“Hmm, this piece of homework is just rote repetition. I am going to watch YouTube while I do it,” can be a common refrain in some households. I am just as guilty of it as anyone else, if not more. However, the vast majority of times, doing this will come back to bite you. A five-minute math problem becomes thirty minutes while watching YouTube, for example. Besides the sheer time waste, there are other reasons to drop this habit. Obviously, the task will come out worse than if you had focused. You absorb less of the task’s usefulness if the task is something like practice problems. Even if you don’t care about the task, double-dipping impacts your leisure, too. Paradoxically, you might find that you lost time for your leisure by double-dipping. Rather than spending five minutes finishing your homework and then being free to watch YouTube for 25 minutes, you watch YouTube for 30 minutes while doing your homework…but your eyes were only actually watching the video for 10 minutes anyway, and you had to rewind multiple times. More importantly, it impacts your enjoyment of leisure. Why mar your enjoyment with your high stress level? Just finish what you have to do and take time off completely content. Of course, there are exceptions. I like to listen to podcasts while I do my laundry since I only need to use my brain for one task and my muscle memory for another. And while for most of us we are just fooling ourselves that music won’t distract us, some of you crazy people might actually work better with music. Don’t double-dip, or you’ll regret it. 

5. Download the Forest app.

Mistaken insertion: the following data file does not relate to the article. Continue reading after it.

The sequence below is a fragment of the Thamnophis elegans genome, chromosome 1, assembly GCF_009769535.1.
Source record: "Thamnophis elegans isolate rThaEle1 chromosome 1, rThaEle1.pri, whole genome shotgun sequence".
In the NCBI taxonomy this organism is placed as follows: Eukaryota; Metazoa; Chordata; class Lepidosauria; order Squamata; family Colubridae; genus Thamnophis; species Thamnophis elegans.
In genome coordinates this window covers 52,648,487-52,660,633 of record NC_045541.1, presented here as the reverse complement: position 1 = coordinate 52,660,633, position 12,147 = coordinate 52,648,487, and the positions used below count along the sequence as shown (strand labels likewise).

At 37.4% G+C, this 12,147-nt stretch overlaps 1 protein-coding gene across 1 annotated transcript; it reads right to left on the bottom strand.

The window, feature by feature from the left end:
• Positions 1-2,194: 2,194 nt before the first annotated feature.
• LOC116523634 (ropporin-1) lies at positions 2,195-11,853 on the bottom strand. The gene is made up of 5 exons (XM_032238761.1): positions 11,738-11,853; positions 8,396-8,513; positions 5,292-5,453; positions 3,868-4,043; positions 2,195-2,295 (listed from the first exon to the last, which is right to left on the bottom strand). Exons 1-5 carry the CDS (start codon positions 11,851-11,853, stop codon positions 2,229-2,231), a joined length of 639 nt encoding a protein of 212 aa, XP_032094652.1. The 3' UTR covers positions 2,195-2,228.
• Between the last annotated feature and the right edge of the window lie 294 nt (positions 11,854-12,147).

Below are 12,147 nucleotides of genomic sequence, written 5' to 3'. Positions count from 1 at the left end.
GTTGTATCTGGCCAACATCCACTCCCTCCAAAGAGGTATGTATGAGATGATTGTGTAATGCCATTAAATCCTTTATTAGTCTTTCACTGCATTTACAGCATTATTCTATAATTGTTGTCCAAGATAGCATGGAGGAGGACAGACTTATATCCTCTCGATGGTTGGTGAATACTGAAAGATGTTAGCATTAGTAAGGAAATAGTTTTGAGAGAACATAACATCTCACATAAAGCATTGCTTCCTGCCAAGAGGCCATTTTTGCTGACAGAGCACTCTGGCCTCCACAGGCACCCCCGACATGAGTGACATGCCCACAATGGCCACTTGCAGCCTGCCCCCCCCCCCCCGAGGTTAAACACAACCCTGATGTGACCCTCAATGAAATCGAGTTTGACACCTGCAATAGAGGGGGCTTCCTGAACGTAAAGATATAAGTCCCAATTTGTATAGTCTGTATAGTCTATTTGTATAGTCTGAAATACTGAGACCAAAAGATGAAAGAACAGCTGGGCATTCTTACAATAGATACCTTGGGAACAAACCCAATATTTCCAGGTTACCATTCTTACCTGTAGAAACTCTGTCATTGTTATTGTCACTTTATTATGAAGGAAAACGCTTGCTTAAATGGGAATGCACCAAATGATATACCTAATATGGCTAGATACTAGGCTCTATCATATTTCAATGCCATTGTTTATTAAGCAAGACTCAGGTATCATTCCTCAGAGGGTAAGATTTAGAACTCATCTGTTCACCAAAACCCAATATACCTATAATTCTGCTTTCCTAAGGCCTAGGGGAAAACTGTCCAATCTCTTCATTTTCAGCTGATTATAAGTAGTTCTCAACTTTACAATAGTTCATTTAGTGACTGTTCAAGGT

If this article were anywhere else, here is where you would roll your eyes and say, “Oh great, it’s a sponsored one.” While I might wish someone had sponsored me for this article, I am doing this act of community service for free (after all, the OP OMEGA doesn’t pay my bills either). Genuinely, the Forest app has been helpful for my productivity. It is most useful for those days when, despite your genuine best efforts, you somehow can’t seem to tear yourself away from social media on your phone. The Forest app has more going on than I’ll get into, but at its core, it is pretty simple. On the main screen is a timer that you can set for any time period between 10 minutes and 2 hours. Once you start it, a little virtual tree will start to grow. The longer the time period is, the more beautiful the tree is and the more of them there are. Basically, if you start messing around inside other apps for any substantial length of time (I’ve noticed that you can dash into an app to do something quickly, usually), your tree will die. This small incentive isn’t even real, but it is effective for a number of reasons. First of all, the sunk-cost fallacy/idea is working in your favor here, as you’ve already spent X amount of time growing this thing, and to ruin it wouldn’t seem right. There is also really interesting positive and negative reinforcement happening here. In terms of positive reinforcement, when the tree is done, it is added to your plot of trees (which you can customize). The app provides quick helpful redirections to stop you from just staring at Forest for some reason. You can also use the coins you build up to plant real-life trees, so that incentive exists too. The real power behind the Forest app, in my opinion, is the negative reinforcement. When you let your tree die, there is a quick message that expresses its disappointment at your failure and chastises you. More importantly, that withered tree that you abandoned gets planted in your plot with the rest. While you can remove the dead trees (what I call “tree corpses”) using the in-game coins you get from planting trees, it still mars this little place that you’ve built for yourself. Besides, the coins can be used to plant either in-real-life trees or to customize the type of plants you can grow, but you can’t do either of those things if your coins go into removing dead lumber. The app, despite having no real “bite” behind it and not being able to lock you down from leaving the app, is highly effective in helping me be productive.